In the March issue of Health Affairs, UPenn PRC Researcher David Asch, MD, MBA, David W. Bates, MD, MSc, Brigham and Women’s, and Aziz Sheikh, MD, University of Edinburgh, examine innovation practices at five large academic medical centers: the Cleveland and Mayo Clinics, the University of Pennsylvania and University of Pittsburgh Medical Centers, and Geisinger Health System. Noting that “nearly every big health care organization today wants to innovate, and, indeed, the ability to innovate will likely represent one of the key determinants of success in value-based care,” Asch and his co-authors “suggest the following strategies for organizations that want to innovate successfully: Do fewer projects, but do them better; allow the important to triumph over the urgent; and use a “slow trigger, fast bullet” approach—that is, find the root cause of a problem before deciding on a solution.”
PRC Director Kevin Volpp, MD, PhD, and PRC Researcher David Asch, MD, MBA, compare the effectiveness of different combinations of social comparison feedback and financial incentives to increase physical activity in a study in the July/August issue of the American Journal of Health Promotion.
In one of the first randomized trials to test different combinations of social comparison feedback and financial incentives, the researchers found that social comparison to the median with financial incentives was more effective than social comparison to the top quartile without incentives. In the social comparison condition, participants, grouped by team, were provided with feedback on their performance and the performance of other teams. “By focusing social comparison feedback on performance relative to other teams,” the researchers suggest, “we leverage individuals’ competitive drive to motivate behavior change.” These findings may help to guide larger evaluations of interventions to increase physical activity using social comparison feedback and financial incentives.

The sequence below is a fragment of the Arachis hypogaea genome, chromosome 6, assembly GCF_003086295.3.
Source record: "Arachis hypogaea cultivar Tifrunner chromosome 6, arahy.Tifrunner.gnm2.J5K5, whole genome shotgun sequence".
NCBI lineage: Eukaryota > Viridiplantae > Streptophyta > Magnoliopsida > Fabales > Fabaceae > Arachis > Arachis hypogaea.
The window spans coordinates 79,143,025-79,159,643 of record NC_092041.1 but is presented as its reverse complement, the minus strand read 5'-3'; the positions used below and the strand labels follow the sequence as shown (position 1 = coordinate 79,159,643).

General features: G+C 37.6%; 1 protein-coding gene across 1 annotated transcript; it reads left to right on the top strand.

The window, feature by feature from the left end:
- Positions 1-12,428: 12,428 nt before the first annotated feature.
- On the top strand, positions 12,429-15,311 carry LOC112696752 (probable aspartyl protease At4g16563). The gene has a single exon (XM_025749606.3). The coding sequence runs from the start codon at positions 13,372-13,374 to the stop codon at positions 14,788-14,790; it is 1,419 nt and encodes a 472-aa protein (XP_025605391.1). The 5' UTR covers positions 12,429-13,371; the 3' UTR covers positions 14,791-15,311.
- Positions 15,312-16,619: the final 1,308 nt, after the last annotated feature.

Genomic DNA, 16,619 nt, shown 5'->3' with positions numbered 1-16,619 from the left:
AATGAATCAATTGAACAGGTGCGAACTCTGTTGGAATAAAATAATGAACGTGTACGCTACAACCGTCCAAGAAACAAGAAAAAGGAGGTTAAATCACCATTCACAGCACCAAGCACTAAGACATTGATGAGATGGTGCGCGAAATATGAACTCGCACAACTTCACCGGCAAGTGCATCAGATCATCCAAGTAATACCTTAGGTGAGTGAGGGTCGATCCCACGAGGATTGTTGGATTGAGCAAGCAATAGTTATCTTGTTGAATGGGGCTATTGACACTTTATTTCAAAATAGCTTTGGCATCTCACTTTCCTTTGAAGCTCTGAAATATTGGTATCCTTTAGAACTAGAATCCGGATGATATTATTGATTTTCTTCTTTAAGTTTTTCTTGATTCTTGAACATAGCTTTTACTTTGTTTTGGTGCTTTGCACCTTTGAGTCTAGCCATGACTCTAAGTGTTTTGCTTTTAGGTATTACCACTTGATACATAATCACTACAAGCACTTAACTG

Read more about this study at LiveScience.
PRC Director Kevin Volpp, MD, PhD, and PRC Researcher David Asch, MD, MBA, were recognized for their significant contribution to the fields of health services research and health policy with the AcademyHealth Article-of-the-Year Award.
Volpp, MD, PhD, is the founding Director of LDI’s Center for Health Incentives and Behavioral Economics (CHIBE), a Professor of Medicine and Vice Chairman for Health Policy of the Department of Medical Ethics and Health Policy at Penn’s Perelman School of Medicine, and a Professor of Health Care Management at the Wharton School.
Asch, MD, MBA, is Executive Director of the Penn Medicine Center for Health Care Innovation, a Co-Director of the National Clinical Scholars Program, and a Professor of both Medicine at Penn’s Perelman School of Medicine and Health Care Management at the Wharton School.
Originally published in the Journal of the American Medical Association (JAMA) in November of 2015, the winning paper and its study were the latest to address the issue of how best to improve patient outcomes via financial incentives. The project’s different tack was to test pay-for-performance incentives on just doctors, just patients and then on doctors AND patients together.
The award, which recognizes the year’s “best scientific work in the fields of health services research and health policy” was presented at AcademyHealth’s Annual Research Meeting in Boston on June 28 .
The PRC’s Kevin Volpp and David Asch (pictured) are testing the effectiveness of electronic pill bottles.
An ongoing project headed up by the PRC’s Kevin Volpp and David Asch was cited in a Washington Post article about how behavioral economics can be an effective strategy for increasing medication adherence. Researchers gave 1,000 patients with heart disease “electronic pill bottles” that would light up and beep, and notified a designated friend or relative (as well as their doctor) to remind the patient if they didn’t comply within a few days. Those who took their medications became eligible for a lottery to win a cash prize. Preliminary data suggest a big improvement in adherence compared with a control group.